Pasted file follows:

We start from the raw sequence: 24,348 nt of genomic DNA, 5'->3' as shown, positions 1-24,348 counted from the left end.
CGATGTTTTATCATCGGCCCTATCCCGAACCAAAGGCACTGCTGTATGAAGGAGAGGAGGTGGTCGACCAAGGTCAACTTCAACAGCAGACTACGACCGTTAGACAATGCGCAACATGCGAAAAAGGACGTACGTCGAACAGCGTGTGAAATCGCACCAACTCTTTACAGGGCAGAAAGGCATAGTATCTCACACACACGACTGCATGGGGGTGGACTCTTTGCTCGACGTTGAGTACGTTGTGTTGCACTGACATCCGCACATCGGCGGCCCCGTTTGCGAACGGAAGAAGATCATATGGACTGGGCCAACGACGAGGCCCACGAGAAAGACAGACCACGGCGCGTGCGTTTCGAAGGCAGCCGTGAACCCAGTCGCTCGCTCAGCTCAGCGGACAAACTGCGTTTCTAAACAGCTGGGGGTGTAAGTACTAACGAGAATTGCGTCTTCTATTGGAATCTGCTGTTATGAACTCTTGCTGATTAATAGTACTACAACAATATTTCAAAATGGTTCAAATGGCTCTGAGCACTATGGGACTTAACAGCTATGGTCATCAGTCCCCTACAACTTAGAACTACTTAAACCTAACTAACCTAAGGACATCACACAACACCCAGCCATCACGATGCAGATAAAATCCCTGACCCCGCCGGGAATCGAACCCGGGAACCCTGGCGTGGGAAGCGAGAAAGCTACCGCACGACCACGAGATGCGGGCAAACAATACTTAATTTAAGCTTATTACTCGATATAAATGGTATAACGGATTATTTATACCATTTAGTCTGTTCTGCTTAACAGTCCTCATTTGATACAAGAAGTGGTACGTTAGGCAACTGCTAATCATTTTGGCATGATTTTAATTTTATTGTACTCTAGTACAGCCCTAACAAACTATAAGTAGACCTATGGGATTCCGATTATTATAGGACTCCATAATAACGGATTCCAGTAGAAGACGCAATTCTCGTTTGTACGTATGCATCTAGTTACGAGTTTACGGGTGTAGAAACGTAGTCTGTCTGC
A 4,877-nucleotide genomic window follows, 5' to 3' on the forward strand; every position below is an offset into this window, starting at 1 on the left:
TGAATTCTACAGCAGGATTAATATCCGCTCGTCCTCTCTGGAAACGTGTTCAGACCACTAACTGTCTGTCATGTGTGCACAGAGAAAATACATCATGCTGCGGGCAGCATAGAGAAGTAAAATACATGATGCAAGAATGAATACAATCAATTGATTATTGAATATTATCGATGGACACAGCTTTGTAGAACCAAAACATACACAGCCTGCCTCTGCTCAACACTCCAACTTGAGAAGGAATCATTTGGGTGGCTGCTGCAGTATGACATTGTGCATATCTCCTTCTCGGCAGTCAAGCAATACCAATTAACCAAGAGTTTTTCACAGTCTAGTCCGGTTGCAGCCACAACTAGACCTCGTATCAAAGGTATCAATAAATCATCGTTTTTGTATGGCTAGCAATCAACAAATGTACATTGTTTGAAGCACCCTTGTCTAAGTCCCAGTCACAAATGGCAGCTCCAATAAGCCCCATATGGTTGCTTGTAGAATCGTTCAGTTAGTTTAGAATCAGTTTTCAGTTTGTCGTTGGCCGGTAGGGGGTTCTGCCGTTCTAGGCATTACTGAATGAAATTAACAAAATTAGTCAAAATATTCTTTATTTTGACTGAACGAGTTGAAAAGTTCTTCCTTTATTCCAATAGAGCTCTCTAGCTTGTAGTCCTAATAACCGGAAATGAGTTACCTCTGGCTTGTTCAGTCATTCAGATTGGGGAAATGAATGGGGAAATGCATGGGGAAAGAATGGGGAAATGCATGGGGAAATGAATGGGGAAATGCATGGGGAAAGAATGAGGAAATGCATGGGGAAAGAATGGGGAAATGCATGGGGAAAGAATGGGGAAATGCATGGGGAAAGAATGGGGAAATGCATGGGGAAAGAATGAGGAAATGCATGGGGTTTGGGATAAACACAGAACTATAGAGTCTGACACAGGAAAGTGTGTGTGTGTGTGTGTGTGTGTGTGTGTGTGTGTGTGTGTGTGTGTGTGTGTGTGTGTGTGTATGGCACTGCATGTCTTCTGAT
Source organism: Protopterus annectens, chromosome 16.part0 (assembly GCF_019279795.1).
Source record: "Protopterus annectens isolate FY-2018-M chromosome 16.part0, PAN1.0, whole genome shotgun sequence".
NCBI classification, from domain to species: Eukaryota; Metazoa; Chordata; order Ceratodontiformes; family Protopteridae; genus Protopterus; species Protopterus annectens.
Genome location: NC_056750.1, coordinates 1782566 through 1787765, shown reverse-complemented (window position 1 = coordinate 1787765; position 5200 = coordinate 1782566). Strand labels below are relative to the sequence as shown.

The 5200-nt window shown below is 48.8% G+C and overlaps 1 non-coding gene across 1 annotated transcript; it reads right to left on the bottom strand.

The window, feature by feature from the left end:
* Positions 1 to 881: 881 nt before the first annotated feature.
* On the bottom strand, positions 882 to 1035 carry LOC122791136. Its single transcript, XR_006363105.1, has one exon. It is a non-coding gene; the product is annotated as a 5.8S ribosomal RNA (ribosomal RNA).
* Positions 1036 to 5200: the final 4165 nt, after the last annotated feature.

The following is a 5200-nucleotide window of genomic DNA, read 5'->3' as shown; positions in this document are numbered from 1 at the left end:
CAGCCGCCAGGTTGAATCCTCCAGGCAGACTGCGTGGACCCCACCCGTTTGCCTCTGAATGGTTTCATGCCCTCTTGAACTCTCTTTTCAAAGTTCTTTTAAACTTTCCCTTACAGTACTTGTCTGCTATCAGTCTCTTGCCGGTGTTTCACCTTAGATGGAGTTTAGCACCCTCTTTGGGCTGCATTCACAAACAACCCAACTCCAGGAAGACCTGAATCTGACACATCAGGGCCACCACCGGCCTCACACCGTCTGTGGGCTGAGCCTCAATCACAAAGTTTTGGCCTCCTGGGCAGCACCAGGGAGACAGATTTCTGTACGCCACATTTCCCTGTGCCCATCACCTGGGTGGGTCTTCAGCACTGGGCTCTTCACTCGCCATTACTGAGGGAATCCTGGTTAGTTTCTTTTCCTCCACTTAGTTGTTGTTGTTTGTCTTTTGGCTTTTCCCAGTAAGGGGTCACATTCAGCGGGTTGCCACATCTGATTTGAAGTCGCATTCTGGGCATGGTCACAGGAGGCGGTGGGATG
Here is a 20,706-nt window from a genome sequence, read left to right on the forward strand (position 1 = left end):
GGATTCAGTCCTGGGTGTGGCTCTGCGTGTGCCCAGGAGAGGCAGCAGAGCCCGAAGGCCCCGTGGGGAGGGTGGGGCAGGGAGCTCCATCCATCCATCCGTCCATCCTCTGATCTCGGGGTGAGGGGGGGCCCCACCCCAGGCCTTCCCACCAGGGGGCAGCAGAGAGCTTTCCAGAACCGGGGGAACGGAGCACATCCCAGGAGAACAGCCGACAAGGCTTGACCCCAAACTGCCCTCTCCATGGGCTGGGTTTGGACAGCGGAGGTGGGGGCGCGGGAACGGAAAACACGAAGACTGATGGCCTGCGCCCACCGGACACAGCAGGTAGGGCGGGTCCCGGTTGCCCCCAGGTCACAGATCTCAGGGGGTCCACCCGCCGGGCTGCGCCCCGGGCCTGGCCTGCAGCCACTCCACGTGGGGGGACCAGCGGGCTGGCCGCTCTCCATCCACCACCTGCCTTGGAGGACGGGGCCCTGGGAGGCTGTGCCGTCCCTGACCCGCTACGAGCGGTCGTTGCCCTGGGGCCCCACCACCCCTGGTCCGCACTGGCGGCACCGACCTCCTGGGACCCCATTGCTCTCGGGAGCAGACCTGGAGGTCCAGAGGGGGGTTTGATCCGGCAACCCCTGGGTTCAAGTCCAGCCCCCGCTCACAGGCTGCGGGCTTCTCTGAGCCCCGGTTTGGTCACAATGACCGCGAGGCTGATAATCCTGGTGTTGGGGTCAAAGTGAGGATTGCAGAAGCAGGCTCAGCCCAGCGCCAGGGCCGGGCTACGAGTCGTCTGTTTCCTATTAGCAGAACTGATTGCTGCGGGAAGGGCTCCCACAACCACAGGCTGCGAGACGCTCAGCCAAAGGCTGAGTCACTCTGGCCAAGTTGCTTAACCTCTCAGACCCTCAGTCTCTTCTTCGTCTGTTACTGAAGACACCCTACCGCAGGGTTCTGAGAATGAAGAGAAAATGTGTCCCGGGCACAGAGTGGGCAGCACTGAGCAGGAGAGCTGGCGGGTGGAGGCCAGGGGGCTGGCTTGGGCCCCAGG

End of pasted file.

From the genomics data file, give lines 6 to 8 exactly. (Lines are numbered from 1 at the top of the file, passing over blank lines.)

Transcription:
Source record: "Protopterus annectens isolate FY-2018-M chromosome 16.part0, PAN1.0, whole genome shotgun sequence".
NCBI classification, from domain to species: Eukaryota; Metazoa; Chordata; order Ceratodontiformes; family Protopteridae; genus Protopterus; species Protopterus annectens.
Genome location: NC_056750.1, coordinates 1782566 through 1787765, shown reverse-complemented (window position 1 = coordinate 1787765; position 5200 = coordinate 1782566). Strand labels below are relative to the sequence as shown.